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image SG65

Scene from the life of Saint Teresa: the vision of Christ, stained glass panel, after Adriaen Collaert, Netherlandish, 17th century

Clear glass with brown paint

Height: 265mm
Width: 205mm

Museum number: SG65

Curatorial note

Christ appears in a mandorla of radiance holding a staff and accompanied by two angels and a flying putto. Saint Teresa kneels before him with outstretched arms while two putti hover above her. Lattice work fills an arched window opening in the background.

The panel is after an engraving by Adriaen Collaert, printed by Joannes Galle 1630, in the series Vita St Virginis Teresiae...', Plate 10. The text follows that of the engraving in its entirety: Per tres annos continuo ferè Christum Dominum a dextris suis/ gloria praefulgidum conspicit, ipsumquae suauia haec verba, "Filia iam tota mea es, et ego totus tuus", hisque similia, magno/ cum amoris indicio proferentem audit. A speech ribbon from Christ reads Filia, iam tota mea es, et ego totus tuus. The glass painter has expanded the composition upwards to produce an arched top by completing an arch in the rear wall and extending other features. The floor has been given painted tiles. This is one of a series which includes SG 61, SG63, SG65, SG67, SG68, SG86, and SG110. SG91 presents another scene from the cycle but in a different format.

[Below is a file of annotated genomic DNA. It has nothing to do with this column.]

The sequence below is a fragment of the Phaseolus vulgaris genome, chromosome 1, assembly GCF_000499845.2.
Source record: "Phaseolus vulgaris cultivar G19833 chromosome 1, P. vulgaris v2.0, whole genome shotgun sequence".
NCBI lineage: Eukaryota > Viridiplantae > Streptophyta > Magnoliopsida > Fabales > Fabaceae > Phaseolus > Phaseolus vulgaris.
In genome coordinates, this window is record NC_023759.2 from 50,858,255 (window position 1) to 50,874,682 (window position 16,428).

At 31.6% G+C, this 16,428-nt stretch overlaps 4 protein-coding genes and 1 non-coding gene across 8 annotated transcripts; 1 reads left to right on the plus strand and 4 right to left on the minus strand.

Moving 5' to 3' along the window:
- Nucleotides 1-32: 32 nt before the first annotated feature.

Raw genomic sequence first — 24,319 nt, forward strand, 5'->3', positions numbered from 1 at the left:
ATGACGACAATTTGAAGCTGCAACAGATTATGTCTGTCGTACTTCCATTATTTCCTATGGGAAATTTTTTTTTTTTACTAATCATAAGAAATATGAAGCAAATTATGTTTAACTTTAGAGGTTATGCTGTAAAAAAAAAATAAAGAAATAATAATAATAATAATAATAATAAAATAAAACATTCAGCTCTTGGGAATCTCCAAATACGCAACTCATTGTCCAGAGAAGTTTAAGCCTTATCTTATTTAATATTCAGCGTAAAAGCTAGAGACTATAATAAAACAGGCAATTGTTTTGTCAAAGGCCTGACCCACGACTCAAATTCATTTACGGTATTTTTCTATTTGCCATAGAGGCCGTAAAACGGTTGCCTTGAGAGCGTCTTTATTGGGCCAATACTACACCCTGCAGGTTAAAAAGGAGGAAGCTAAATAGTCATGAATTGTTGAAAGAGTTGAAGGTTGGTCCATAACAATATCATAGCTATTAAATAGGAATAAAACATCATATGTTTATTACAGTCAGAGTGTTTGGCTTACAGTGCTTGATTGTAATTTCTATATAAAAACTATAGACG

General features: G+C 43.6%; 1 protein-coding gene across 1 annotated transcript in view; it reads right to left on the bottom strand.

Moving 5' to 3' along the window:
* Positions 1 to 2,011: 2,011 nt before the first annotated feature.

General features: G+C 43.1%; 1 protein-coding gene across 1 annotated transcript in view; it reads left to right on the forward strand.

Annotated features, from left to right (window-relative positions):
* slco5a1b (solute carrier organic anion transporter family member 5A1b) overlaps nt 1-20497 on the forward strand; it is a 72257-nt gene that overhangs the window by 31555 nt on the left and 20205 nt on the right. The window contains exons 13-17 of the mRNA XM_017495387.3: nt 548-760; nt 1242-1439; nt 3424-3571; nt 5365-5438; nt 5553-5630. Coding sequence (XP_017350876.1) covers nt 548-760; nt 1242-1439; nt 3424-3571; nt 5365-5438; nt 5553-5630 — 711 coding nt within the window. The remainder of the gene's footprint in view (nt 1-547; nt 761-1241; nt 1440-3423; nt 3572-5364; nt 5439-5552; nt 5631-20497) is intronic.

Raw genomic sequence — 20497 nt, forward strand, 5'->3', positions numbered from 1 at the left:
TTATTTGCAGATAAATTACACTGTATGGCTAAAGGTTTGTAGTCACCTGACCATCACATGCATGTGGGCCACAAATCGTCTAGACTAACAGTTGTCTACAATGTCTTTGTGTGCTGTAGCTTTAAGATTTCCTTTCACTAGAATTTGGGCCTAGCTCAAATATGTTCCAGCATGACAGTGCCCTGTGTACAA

The octagonal lantern in the Breakfast Room retains seven of its original eight glazing panels with subjects set within colour glass borders. Five of these depict scenes from the life of St Teresa of Avila, the other two illustrate biblical subjects from the lives of Joseph and his brother Benjamin. Soane, in his 1830, 1832 and 1835 editions of the Description says In the Dome is an octangular [sic] Lantern with eight scriptural subjects, surmounted by a bell-light.

Teresa of Avila was born in 1515, died in 1582, and was canonised in 1622. She experienced many visions, some ecstatic and heavenly, others with devilish temptations, and she frequently heard voices. The most famous vision of the Saint was the piercing of her heart, or transverberation, by an arrow held by an angel, a scene immortalised by Bernini as St Teresa in Ecstasy in the Cornaro Chapel, Rome. Her story was well documented in her lifetime and there are extant portraits of her from life. The stained glass panels are copied from a series of prints by Adrien Collaert, based closely on her life and documented appearance, which were published in 1630. One of these, SG63, shows her levitation during the celebration of Mass which, despite causing her some embarrassment, did not prevent the bishop bringing his friends to witness the event. In another scene, SG67, she is shown writing while the Holy Spirit in the form of a dove speaks into her ear.

Literature

The complete series of 24 plates in the Witt Print Collection, Courtauld Institute Galleries, London, which is dated 1630 on the title page. Hollstein IV, Adriaen Collaert, 230-248, lists nineteen plates and a frontispiece dated 1613
Catalogue of the Stained Glass in Sir John Soane's Museum, Special Issue of the Journal of Stained Glass 2004, p. 193


If you have any further information about this object, please contact us: worksofart@soane.org.uk